If you Love Coffee, You’ll Adore This
Monday, 25 August 2014 19:46
Bloomfield Hills, Michigan, August 2014—There’s a revolutionary new consumer product out there called VitaPerk, the first branded nutraceutical specifically designed to use in coffee.

It was created to address an American diet that is becoming more and more unbalanced. We have on-the-go lifestyles and an over-abundance of foods low in nutrients and high in fat, sodium, and added sugars to thank for it. 

Vitaperk to the rescue! Consumers now have the ability to conveniently add a full spectrum of essential vitamins and minerals to their coffee. With a market of 183 million coffee drinkers in the U.S. and over 400 million cups consumed daily, VitaPerk is in the right place at the right time.
Is Antarctica Really Melting?
Monday, 25 August 2014 19:31
Literally Everywhere, USA, August 2014—We’ve heard a lot of talk and read many articles about the warming of our planet. Here’s an update on this vitally important question and what impact it might have on coastlines around the world:

The Antarctic continent is roughly the size of the United States and Mexico combined and is composed of rock covered by glaciers some 16,000 feet thick. The glaciers form from fallen snow, compacting into successive layers of ice. Then they move downhill toward the coasts and “calve” into the ocean as icebergs. Eventually, they melt out into the sea. Antarctica and Greenland combined hold about 99 percent of the globe’s freshwater ice.

According to the National Snow & Ice Data Center, the result of the entire Antarctic continent melting completely would be a sea level rise of about 200 feet around the world, which would lead to untold devastation.
Too Much of a Good Thing?
Monday, 25 August 2014 19:16
Everywhere, USA, August 2014—Is it true that much of our food is actually over-fortified with excessive amounts of vitamins and minerals that can be dangerous to our health? Here’s an update on the facts, and a suggestion to be cautious.

Added nutrients in the processed foods we eat can indeed be too much of a good thing, especially for kids. Nearly half of American children aged eight and under consume potentially harmful amounts of vitamin A, zinc and niacin because of excessive food fortification. This is according to a report from non-profit health research and advocacy group Environmental Working Group (EWG). Outdated nutritional labeling rules and misleading marketing tactics used by food manufacturers add to the problem. EWG’s analysis for the “How Much Is Too Much?” report focused on two frequently fortified food categories: breakfast cereals and snack bars.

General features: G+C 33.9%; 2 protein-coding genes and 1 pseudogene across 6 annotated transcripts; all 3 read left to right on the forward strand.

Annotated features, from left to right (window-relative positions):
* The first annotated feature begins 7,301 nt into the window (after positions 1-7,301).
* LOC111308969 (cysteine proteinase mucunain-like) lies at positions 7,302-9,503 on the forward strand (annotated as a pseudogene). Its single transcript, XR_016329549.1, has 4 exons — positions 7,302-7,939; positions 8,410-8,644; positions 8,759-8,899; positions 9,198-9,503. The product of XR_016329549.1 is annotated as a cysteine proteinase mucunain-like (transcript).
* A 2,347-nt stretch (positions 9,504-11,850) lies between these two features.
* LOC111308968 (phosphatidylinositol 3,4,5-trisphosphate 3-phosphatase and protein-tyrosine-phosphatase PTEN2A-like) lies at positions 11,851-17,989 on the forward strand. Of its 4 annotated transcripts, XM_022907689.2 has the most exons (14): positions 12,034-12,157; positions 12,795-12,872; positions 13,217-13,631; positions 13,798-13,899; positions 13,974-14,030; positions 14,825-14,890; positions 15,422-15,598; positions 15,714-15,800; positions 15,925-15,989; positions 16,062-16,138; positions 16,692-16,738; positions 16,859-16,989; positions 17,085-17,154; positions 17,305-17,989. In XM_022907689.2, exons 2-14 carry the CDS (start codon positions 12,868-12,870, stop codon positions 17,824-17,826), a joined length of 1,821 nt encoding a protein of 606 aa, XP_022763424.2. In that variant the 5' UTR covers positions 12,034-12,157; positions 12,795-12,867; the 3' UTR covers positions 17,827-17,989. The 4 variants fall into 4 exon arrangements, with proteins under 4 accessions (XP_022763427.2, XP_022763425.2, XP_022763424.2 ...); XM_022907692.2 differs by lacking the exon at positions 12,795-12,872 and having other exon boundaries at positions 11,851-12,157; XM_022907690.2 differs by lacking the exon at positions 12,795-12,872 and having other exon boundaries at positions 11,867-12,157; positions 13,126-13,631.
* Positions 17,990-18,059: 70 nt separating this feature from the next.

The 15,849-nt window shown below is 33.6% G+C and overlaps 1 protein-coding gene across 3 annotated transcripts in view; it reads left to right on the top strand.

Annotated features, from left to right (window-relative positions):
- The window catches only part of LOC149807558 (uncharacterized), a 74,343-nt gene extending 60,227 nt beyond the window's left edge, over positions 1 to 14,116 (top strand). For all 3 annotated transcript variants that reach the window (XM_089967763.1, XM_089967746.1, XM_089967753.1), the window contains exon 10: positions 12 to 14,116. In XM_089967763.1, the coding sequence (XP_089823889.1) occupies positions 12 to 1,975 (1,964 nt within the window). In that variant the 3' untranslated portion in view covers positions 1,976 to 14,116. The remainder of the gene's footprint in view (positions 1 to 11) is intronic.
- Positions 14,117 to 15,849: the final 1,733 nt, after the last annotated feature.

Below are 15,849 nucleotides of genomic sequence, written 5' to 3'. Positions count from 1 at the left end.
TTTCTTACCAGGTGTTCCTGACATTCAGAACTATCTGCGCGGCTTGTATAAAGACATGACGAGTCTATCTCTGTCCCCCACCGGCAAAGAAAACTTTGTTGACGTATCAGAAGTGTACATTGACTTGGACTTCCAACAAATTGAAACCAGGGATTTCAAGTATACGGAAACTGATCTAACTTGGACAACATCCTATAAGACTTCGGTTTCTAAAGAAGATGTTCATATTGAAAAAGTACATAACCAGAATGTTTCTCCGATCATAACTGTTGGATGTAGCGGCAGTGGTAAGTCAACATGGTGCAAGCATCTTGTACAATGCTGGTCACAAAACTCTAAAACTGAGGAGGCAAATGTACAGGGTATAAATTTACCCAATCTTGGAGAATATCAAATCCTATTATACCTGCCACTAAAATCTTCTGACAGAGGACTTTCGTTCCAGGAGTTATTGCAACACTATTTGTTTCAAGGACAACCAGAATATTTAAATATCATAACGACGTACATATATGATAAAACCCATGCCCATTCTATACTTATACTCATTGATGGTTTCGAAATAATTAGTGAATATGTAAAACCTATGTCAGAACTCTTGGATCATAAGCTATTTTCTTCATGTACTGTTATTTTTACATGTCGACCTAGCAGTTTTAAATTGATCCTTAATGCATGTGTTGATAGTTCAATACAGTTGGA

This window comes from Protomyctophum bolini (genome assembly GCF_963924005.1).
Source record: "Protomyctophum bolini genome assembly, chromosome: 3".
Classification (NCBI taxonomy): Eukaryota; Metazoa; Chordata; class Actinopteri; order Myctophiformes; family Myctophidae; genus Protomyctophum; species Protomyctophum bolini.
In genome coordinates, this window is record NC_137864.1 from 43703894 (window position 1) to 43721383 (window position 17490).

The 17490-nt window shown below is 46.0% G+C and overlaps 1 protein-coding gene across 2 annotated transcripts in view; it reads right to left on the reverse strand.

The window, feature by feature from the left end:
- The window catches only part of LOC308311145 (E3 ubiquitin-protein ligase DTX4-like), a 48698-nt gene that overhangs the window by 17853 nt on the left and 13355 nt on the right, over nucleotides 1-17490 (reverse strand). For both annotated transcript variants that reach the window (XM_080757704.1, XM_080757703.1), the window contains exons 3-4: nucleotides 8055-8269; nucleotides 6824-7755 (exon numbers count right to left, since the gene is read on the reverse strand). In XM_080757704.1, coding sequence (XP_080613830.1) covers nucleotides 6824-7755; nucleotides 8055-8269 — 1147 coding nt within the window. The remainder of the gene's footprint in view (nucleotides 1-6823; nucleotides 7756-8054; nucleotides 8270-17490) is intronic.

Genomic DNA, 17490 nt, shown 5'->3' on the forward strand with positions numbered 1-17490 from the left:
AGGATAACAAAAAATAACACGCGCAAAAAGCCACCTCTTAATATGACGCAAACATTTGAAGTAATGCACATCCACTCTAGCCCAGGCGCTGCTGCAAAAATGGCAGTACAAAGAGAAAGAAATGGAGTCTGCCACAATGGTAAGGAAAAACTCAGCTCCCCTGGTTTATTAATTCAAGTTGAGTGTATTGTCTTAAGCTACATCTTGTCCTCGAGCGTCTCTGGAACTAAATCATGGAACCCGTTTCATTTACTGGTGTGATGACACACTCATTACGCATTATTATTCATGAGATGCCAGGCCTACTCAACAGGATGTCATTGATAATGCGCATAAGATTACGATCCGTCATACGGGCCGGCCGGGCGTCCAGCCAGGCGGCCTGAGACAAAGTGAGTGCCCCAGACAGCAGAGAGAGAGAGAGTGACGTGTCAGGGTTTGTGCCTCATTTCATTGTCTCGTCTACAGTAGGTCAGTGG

Kids LiveWell Initiative Thriving
Wednesday, 30 July 2014 18:24
Washington, D.C., July 2014—The National Restaurant Association’s (NRA) groundbreaking Kids LiveWell program is celebrating its three-year anniversary this month. The voluntary program, which provides a growing selection of healthful children’s menu choices, has grown from 19 to 150 participating restaurant brands, representing more than 42,000 locations nationwide. The initiative includes quickservice and tableservice concepts among national companies, regional chains, and independent restaurants, as well as theme parks, resorts and museums.
“We are excited to celebrate Kids LiveWell’s third anniversary and the extraordinary progress of the program in that short period of time,” said Dawn Sweeney, president and CEO of NRA. “Consumers are eager for healthful options and the success of Kids LiveWell has shown that restaurants and foodservice companies are enthusiastic to provide those nutritious choices. We are proud that the Kids LiveWell program is helping families in every state across the country find healthful options when dining out.” 
The Best and Worst of Sunscreens
Wednesday, 30 July 2014 17:54
Everywhere, USA, July 2014—With summer officially here, Earth Talk® answers questions about which sunscreens are safe and which are not: